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    (Original post by Kolya)
    Hmm, If I were a maths admissions tutor - and I emphasise that I am not an admissions tutor, God forbid - then I would actually probably consider A/A/A in M/FM/Eco to be more desirable than A/A/A in M/FM/AFM, so I can see where they are coming from.
    Why? Economics isn't as relevant to a maths degree as AFM is; by definition, AFM is maths, economics is not! It's wrong to say the material covered in AFM is irrelevant too; the later mechanics modules are certainly relevant to me this year at university, as would be the decision modules if I were to take the course on optimisation (I don't plan to, eww :p: ...) And as for the later stats modules, I have a friend doing part III and he showed me some stuff that I wouldn't have understood had I not done S4.
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    (Original post by Simba)
    Why?
    Firstly, while the topics in the extra modules may be studied at university, the important point to remember is that they will be covered again at university, and not in anyway assumed. They will also be covered in the university style in the context of a course, and so a few particular students having prior knowledge of various topics in some courses is not going to change the course in any way. As lots of students will not have that prior knowledge, it will not be possible to rewrite the course to suit them, and so a student who has studied a few mechanics, statistics and discrete topics at a superficial level is not a great gain for the university over someone who has not.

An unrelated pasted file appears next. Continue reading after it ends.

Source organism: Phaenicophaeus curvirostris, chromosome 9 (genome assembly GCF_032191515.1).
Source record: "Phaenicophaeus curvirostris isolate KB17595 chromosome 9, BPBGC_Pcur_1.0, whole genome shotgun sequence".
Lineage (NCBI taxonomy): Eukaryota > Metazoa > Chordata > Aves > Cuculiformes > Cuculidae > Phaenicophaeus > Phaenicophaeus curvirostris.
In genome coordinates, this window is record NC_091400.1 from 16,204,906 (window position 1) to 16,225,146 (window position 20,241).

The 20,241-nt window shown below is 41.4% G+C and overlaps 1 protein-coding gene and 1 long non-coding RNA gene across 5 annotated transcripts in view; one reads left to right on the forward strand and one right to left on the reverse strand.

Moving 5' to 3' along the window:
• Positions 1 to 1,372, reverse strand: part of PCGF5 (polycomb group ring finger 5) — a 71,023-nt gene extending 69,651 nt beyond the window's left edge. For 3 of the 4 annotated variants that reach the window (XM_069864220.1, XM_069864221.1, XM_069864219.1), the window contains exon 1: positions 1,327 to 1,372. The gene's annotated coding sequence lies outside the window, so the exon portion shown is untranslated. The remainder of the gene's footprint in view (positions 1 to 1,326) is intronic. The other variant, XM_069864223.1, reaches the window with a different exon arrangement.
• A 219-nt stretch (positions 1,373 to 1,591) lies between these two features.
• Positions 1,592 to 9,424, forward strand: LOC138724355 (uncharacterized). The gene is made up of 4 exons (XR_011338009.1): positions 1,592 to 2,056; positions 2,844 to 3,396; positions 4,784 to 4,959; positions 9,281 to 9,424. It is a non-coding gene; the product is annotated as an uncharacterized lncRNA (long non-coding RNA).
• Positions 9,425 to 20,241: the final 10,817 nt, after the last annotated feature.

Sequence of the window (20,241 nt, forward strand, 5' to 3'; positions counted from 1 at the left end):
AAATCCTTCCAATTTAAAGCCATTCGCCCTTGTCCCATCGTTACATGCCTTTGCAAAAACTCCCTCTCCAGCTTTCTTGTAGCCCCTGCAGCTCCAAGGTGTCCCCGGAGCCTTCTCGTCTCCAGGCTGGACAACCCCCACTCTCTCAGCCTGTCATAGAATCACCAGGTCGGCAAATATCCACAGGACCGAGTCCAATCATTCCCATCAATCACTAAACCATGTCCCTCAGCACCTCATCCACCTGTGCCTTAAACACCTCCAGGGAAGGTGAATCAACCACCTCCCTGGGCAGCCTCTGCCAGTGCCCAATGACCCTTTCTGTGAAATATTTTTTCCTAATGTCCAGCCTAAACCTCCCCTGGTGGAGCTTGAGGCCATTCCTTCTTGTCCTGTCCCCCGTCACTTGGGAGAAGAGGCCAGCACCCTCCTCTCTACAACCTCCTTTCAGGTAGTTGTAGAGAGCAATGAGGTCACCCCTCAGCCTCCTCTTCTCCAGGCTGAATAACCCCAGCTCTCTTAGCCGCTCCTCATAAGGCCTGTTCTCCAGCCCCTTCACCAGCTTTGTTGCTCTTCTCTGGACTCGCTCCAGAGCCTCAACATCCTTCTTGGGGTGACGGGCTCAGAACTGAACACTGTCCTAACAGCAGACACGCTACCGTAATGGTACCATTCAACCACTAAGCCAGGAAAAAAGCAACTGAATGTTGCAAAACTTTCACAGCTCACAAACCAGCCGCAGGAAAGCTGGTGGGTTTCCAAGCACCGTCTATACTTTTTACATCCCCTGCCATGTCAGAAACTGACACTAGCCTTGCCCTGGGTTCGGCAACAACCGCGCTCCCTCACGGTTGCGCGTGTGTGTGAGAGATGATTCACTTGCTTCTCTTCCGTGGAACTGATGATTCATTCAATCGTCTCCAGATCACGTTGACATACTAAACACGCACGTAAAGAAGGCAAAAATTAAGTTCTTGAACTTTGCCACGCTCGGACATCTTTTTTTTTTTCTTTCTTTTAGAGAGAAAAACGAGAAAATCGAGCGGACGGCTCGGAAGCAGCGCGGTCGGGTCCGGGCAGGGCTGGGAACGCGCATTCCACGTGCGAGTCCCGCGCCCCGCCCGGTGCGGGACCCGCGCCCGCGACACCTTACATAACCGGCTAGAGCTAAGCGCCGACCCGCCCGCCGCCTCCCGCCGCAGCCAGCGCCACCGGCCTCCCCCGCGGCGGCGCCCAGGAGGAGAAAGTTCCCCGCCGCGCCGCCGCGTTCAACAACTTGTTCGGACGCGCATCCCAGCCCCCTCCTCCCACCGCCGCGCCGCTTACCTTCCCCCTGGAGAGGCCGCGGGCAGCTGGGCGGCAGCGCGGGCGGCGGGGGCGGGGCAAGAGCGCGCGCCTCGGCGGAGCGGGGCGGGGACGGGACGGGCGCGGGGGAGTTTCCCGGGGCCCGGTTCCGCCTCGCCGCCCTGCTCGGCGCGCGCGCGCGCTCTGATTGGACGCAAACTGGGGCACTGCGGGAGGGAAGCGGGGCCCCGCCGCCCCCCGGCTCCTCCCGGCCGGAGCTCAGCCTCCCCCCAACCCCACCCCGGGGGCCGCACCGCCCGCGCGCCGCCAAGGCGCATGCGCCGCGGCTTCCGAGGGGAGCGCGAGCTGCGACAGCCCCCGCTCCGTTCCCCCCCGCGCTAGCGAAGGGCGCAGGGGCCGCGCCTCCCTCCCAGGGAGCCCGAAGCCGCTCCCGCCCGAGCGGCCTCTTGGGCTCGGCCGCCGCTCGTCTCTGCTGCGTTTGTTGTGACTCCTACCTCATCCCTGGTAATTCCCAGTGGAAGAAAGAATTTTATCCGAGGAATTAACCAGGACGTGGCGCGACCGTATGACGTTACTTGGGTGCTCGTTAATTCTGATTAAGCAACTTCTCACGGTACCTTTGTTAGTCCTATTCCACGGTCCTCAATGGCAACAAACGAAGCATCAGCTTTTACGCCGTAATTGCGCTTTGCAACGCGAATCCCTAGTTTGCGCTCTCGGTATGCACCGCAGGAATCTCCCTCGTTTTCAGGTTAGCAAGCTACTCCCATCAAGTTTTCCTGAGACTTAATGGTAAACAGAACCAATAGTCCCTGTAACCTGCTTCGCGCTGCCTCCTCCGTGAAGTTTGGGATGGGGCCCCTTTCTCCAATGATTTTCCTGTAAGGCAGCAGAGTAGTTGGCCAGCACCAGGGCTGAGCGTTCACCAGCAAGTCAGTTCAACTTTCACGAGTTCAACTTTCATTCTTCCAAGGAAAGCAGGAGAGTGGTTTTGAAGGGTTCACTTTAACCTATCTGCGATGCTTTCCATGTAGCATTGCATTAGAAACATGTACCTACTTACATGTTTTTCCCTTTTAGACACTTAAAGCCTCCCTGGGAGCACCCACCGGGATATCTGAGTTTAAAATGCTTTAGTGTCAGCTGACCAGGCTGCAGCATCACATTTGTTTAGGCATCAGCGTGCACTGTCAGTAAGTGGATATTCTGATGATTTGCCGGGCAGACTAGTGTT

Secondly, Economics will be a more difficult and time-consuming A-level than AFM. AFM is an easy option for those students. It would be nice to see students that can attack topics that they are less comfortable, and to see that they can take on a heavier workload, consisting of both work which they find easier and work that they find more difficult.

    Thirdly, the Economics A-level is more likely to develop skills that are important in mathematics, but that are not touched on in AFM. For example, in Economics you have to communicate in written English, which is a skill that is extremely important as one progresses in mathematics, but which is not given much importance at A-level. It is more likely that the student will have been involved in discussions in Economics than when studying AFM on their own, which demonstrates that they have some ability in working within a team - something which is important in Maths. Finally, it shows an appreciation of applications of mathematics in other quantitative subjects, which is important as the student will likely progress on to employment in a quantitative field outside of university, or may do research involving the application of mathematics. In other words, they are willing to diversify their interests to gain skills that could be extremely important for their future, and so the student is showing an awareness of direction, and focus, that it is nice to see in a potential member of the university community.